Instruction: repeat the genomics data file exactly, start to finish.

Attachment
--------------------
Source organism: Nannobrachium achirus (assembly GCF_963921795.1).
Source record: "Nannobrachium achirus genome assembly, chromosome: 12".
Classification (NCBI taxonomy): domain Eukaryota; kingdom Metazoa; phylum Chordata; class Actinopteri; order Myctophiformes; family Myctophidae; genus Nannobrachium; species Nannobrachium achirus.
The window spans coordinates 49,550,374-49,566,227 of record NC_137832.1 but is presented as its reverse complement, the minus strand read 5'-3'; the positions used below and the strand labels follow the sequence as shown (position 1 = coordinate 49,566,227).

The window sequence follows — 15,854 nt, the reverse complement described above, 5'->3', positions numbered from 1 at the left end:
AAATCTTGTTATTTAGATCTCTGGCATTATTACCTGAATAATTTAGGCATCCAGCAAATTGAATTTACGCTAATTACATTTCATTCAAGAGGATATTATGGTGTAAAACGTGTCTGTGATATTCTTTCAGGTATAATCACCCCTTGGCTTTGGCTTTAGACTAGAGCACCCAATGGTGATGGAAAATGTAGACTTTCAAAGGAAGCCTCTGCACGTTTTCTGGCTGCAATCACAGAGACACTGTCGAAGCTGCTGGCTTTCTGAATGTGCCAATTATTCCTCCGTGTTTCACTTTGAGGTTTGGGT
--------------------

Source organism: Nannobrachium achirus (assembly GCF_963921795.1).
Source record: "Nannobrachium achirus genome assembly, chromosome: 12".
Classification (NCBI taxonomy): domain Eukaryota; kingdom Metazoa; phylum Chordata; class Actinopteri; order Myctophiformes; family Myctophidae; genus Nannobrachium; species Nannobrachium achirus.
The window spans coordinates 49,550,374-49,566,227 of record NC_137832.1 but is presented as its reverse complement, the minus strand read 5'-3'; the positions used below and the strand labels follow the sequence as shown (position 1 = coordinate 49,566,227).

The window sequence follows — 15,854 nt, the reverse complement described above, 5'->3', positions numbered from 1 at the left end:
AAATCTTGTTATTTAGATCTCTGGCATTATTACCTGAATAATTTAGGCATCCAGCAAATTGAATTTACGCTAATTACATTTCATTCAAGAGGATATTATGGTGTAAAACGTGTCTGTGATATTCTTTCAGGTATAATCACCCCTTGGCTTTGGCTTTAGACTAGAGCACCCAATGGTGATGGAAAATGTAGACTTTCAAAGGAAGCCTCTGCACGTTTTCTGGCTGCAATCACAGAGACACTGTCGAAGCTGCTGGCTTTCTGAATGTGCCAATTATTCCTCCGTGTTTCACTTTGAGGTTTGGGT